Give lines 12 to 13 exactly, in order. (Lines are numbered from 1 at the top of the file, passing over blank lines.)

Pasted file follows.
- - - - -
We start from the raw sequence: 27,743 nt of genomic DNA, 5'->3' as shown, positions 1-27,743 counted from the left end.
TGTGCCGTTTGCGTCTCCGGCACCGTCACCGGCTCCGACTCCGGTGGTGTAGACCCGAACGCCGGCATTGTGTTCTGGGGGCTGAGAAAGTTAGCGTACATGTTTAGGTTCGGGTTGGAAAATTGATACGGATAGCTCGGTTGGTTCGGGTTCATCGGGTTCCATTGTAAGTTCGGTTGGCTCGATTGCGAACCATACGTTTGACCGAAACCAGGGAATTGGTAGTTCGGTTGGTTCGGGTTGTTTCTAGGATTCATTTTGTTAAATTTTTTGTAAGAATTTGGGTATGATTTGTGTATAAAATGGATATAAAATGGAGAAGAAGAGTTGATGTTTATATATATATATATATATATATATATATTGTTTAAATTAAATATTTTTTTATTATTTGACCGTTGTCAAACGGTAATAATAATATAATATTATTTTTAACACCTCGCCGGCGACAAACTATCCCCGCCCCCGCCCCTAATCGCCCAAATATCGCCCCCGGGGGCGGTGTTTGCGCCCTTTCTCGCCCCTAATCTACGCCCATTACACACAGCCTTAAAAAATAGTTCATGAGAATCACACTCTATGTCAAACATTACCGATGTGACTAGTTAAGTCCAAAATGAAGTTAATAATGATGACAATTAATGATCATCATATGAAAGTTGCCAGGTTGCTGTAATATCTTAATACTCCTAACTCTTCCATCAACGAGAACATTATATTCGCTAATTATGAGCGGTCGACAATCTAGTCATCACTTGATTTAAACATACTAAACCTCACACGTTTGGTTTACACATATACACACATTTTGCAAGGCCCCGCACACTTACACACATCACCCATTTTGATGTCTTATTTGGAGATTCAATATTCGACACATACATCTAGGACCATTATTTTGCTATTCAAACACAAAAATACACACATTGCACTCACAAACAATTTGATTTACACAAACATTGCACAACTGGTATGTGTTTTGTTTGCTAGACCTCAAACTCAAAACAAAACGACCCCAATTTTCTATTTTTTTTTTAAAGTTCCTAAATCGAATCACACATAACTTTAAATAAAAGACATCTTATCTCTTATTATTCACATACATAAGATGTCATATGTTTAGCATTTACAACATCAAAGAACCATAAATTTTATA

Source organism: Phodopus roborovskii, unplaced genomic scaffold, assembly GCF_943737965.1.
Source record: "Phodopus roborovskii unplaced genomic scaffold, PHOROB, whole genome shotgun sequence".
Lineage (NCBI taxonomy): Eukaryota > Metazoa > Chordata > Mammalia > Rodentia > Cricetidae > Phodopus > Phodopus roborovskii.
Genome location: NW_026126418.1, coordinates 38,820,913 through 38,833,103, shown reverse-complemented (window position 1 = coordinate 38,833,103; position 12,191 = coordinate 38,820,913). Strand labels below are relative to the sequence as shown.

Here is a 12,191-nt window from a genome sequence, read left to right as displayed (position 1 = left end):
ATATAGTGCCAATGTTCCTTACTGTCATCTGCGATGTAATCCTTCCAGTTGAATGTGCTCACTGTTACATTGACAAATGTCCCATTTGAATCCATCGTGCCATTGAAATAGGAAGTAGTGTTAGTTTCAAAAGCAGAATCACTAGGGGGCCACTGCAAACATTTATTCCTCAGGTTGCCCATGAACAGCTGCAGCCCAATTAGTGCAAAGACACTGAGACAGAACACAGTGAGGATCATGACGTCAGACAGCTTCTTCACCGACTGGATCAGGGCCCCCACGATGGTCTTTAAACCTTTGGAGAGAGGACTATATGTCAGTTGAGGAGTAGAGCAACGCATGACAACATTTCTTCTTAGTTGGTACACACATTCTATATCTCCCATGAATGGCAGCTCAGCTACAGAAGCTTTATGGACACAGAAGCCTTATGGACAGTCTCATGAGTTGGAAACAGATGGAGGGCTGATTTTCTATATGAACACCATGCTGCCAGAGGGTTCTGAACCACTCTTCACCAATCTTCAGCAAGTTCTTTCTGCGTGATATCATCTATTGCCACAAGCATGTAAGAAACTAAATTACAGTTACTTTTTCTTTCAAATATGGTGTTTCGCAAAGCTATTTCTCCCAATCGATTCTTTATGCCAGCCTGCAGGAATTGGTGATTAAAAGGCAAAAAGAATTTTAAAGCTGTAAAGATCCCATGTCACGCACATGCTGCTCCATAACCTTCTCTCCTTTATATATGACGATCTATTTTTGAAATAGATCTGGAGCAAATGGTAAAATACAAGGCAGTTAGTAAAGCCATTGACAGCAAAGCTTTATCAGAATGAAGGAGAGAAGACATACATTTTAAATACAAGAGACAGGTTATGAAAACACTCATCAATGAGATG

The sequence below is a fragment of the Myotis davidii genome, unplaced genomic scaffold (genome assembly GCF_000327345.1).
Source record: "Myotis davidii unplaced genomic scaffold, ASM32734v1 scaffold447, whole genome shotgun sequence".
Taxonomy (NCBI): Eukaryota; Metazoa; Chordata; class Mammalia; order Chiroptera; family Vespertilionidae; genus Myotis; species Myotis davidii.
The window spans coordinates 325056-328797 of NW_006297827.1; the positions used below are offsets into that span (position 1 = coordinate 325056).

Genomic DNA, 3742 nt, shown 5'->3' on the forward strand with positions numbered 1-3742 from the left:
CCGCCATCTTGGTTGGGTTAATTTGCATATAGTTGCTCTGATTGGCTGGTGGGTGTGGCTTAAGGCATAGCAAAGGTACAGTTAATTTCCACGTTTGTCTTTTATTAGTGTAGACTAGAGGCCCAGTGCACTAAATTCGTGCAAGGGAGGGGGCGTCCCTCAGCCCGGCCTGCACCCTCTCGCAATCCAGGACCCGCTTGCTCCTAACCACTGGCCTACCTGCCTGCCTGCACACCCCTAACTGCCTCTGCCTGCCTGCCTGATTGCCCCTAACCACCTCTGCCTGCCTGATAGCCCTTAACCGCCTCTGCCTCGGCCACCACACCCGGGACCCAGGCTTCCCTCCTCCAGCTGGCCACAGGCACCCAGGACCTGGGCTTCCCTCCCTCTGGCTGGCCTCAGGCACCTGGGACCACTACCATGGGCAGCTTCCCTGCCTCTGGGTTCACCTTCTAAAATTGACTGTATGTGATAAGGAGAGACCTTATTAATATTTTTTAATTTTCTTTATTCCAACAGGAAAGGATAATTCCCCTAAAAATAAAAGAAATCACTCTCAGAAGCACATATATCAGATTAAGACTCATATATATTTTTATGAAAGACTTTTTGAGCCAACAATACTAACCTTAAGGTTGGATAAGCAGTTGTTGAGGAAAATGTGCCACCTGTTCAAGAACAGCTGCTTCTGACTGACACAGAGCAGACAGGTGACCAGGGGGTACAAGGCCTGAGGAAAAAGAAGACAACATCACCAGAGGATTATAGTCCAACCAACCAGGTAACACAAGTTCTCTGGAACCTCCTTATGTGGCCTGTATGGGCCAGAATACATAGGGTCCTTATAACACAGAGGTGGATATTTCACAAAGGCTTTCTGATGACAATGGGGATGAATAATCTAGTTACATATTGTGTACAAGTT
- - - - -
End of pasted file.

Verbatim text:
The window spans coordinates 325056-328797 of NW_006297827.1; the positions used below are offsets into that span (position 1 = coordinate 325056).

Genomic DNA, 3742 nt, shown 5'->3' on the forward strand with positions numbered 1-3742 from the left: